- Buzzard or Solaris (c.f. FF29)?
I’m toying with the idea of swapping my FF29 for either a Solaris or a Buzzard, but not sure if it’s worth the effort.
Rides mainly consist of a couple of hours messing around on the hills/mountains of the North East of Scotland. So, lots of climbing (which I enjoy) and some rocky descents (which I’m trying to learn how to enjoy).
The FF29 is amazing on the climbs, but for some reason I’ve never found that it inspires much confidence on the downs. I can get down pretty much anything I’d care to ride, but it’s a slightly nervous affair. Min you, my frame of reference here is a 26″ Five and maybe it’s expecting too much for a 29er HT to feel as stable as a Five on the way down.
The overriding feeling on the FF29 is that my weight is more over the front wheel. I’m sure that’s part of what makes it such a good climber, but on the way down I get a feeling of being perched over that front wheel. I could just try a shorter stem than the current 70mm job and work more on getting my weight back, but something with the weight a bit more to the rear might be more fun. Something that was a bit easier to manual would be nicer too, but again a bit of skill might do the job just as well.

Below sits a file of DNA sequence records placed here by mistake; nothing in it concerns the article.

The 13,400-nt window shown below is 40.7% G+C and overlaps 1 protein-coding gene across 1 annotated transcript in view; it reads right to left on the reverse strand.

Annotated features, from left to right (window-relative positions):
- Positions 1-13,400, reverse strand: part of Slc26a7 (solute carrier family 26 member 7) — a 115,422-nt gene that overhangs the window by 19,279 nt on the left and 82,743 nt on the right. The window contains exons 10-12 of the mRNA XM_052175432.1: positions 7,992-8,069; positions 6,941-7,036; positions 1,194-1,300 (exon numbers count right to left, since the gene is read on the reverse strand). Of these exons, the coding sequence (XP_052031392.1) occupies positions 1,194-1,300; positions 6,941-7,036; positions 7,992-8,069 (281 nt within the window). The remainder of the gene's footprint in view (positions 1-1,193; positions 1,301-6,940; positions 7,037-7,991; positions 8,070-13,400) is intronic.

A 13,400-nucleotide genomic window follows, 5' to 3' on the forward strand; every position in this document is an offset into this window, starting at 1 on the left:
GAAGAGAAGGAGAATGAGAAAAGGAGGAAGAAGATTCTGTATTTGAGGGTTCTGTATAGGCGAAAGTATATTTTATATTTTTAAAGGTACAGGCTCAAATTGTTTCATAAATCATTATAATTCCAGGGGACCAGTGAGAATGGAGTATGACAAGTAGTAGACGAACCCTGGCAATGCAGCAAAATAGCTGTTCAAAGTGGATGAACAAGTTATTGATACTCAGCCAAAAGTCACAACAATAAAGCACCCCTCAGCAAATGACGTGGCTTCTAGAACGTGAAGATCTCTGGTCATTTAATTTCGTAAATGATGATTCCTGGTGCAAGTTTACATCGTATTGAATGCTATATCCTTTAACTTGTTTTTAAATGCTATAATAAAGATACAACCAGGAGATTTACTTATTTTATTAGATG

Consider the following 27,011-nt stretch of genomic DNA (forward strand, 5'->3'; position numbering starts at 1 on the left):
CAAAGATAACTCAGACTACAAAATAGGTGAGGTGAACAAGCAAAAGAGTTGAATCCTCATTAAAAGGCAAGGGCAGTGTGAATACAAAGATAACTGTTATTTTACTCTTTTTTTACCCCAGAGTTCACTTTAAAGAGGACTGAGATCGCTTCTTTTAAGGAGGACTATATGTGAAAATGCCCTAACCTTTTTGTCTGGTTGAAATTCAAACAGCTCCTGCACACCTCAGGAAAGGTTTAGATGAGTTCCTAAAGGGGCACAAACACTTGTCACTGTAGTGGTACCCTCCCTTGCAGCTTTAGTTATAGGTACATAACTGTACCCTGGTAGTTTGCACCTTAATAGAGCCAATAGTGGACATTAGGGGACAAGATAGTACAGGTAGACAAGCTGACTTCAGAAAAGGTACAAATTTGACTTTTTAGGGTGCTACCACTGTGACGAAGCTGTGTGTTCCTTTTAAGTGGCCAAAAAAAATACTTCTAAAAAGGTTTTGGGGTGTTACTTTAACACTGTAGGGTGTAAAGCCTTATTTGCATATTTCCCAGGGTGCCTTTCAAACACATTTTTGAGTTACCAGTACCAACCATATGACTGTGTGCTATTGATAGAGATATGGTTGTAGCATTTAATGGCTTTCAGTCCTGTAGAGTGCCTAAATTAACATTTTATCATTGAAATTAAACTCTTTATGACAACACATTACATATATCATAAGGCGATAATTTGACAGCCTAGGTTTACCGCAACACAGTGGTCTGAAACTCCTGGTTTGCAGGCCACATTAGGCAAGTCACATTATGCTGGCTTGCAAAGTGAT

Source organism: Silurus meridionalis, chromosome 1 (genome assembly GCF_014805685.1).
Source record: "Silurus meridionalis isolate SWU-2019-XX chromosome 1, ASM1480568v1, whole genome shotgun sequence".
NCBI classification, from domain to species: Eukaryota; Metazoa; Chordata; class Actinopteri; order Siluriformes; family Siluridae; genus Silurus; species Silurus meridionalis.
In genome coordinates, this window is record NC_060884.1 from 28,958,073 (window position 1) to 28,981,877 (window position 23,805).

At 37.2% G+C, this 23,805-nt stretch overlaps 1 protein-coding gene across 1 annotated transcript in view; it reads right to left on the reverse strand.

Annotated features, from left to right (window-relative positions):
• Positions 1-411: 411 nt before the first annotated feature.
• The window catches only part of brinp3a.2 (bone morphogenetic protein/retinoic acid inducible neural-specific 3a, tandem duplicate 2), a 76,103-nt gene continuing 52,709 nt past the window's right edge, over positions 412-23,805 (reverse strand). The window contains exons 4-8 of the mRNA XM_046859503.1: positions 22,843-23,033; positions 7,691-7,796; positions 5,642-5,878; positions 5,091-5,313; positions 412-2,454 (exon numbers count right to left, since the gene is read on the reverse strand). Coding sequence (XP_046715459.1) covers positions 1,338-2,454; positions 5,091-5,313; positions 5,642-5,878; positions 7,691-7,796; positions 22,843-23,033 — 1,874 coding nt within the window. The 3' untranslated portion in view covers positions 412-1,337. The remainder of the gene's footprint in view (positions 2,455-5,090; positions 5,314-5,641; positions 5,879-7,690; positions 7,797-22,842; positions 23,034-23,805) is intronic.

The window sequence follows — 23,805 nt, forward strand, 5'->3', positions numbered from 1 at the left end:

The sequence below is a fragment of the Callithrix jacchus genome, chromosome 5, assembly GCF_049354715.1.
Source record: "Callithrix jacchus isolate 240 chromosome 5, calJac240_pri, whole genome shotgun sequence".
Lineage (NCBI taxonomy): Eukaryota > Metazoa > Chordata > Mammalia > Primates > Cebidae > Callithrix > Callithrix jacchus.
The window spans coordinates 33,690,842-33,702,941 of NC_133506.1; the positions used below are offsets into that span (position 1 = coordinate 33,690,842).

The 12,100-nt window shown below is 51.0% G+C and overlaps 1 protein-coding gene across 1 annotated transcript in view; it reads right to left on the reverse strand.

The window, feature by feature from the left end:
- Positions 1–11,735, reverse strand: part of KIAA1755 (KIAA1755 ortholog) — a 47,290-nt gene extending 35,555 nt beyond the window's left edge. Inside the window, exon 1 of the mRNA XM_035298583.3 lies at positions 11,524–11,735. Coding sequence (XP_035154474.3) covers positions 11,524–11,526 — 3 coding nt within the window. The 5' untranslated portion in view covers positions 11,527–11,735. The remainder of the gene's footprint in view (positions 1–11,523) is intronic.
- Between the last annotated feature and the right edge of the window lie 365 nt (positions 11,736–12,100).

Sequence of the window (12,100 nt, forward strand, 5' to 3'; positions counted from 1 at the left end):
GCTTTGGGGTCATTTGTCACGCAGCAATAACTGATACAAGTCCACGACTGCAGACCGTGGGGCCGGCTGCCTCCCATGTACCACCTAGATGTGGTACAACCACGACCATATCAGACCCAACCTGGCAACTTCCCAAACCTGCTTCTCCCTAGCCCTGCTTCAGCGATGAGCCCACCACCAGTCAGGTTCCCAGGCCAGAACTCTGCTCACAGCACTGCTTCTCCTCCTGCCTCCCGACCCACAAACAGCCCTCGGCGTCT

So, what do you reckon? Would a Solaris or a Buzzard be a bit more fun on the way down without giving up too much on the climbs, or should I just stick with the FF29 and learn to ride it better?Posted 4 years agofenboySubscriber
IMO I’d say the buzzard would help on the descents as its a more down orientated bike but its not light! so will be slower on the ups? the FF29 is probably very similar in intent to the solaris so not sure you’d notice any real benefit unless you like steel bikes and the way they ride over alu. The FF29 is a great bike I’d try fatter tyres, 120mm fork (if not using this already) maybe a shorter stem before changing it to anything else. or get a full sus 29r??Posted 4 years ago
Thanks. Just to clarify the FF29 already has a dropper and 120mm forks. As i say it will get down anything I have the nerve to ride (which isn’t much to be honest), but it rarely inspires confidence, if you know what I mean.